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Tuesday, 26 February 1980
Page: 356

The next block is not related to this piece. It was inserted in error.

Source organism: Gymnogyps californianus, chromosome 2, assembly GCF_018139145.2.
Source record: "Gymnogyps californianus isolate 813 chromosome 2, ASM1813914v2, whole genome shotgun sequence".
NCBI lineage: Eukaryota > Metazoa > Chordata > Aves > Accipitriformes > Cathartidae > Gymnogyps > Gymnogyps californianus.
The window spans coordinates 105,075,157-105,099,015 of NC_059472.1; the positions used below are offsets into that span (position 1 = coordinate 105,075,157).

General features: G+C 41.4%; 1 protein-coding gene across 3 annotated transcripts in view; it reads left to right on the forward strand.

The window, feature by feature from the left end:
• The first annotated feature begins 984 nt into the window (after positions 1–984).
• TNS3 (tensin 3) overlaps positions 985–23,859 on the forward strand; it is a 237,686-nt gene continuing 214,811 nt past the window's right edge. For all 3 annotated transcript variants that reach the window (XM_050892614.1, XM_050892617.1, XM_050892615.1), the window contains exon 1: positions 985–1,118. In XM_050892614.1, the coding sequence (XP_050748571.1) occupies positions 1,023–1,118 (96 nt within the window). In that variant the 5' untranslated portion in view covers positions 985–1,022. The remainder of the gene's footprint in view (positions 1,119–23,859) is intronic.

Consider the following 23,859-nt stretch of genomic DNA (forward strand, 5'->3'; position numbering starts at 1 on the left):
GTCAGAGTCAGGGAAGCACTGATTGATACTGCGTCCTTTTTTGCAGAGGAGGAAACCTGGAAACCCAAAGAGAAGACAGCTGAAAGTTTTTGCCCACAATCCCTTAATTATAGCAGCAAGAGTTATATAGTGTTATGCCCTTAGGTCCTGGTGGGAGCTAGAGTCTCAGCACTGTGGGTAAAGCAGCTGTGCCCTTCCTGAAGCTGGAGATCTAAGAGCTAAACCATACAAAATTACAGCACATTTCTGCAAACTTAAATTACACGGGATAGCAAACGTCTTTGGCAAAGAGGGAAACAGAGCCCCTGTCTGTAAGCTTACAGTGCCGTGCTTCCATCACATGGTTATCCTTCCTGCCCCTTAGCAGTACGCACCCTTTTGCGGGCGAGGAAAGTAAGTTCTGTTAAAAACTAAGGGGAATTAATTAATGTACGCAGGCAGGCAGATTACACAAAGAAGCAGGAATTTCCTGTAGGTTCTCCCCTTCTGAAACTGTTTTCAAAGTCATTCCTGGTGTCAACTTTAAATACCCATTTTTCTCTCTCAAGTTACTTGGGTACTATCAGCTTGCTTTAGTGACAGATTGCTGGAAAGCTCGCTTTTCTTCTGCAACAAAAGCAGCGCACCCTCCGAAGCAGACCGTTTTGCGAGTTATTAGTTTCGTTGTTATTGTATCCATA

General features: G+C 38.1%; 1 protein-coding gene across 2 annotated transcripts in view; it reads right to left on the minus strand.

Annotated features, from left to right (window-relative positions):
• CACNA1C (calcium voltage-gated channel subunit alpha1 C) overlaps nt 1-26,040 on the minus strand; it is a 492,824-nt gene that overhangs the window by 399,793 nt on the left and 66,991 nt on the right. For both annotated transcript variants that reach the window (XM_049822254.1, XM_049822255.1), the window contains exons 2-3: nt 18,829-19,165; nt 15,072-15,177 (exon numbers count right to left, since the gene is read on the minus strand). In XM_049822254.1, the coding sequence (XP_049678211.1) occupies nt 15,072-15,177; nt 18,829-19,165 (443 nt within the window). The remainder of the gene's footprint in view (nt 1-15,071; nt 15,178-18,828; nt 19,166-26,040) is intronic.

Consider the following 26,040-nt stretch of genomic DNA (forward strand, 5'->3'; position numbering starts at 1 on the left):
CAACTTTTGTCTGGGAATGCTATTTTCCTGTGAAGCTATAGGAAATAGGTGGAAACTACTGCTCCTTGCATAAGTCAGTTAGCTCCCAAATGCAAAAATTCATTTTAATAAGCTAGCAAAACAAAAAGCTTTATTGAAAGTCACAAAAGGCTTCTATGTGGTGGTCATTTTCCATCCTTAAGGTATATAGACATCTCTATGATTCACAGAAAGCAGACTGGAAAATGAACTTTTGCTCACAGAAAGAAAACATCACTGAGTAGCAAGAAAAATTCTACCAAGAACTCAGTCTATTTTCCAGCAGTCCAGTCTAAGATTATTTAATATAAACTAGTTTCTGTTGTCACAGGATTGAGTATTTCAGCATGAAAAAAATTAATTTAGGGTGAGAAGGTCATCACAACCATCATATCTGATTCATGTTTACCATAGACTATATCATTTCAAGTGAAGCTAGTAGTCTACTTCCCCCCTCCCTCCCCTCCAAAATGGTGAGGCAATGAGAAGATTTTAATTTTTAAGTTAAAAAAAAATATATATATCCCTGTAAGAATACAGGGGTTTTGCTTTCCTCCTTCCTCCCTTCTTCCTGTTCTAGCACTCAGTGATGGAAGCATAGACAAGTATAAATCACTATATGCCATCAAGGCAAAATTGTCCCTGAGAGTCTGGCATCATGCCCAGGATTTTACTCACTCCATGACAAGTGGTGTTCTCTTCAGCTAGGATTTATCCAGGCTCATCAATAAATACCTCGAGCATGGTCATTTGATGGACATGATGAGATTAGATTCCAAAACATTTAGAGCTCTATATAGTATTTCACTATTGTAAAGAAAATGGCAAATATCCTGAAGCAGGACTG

Mr SPEAKER -Before I call the honourable member for Blaxland (Mr Keating) I want to refer to a matter which was brought to my attention by the honourable member for Shortland (Mr Morris). I have forgotten my exact words but I either told him to cease prevaricating or told him not to prevaricate. He has drawn my attention to the Shorter Oxford English Dictionary. That gives several meanings for the word prevaricate. Principally it gives the meanings: To deviate from the path of duty, to go aside from the right course, method or mode of action. That was my meaning in using the term, as I have already explained to the honourable member for Shortland. He has pointed out to me that there is a meaning derived from the Latin which is used in law, according to the Oxford Dictionary, and which could lead a person about whom the term was used to be offended. I assure the honourable gentleman that that was not my intention. If I use the word in the future it will be in terms of the meaning which I attribute to it; that is, to deviate from the path of duty, as a member, or to go aside from the right course- as a member- method or mode of action.







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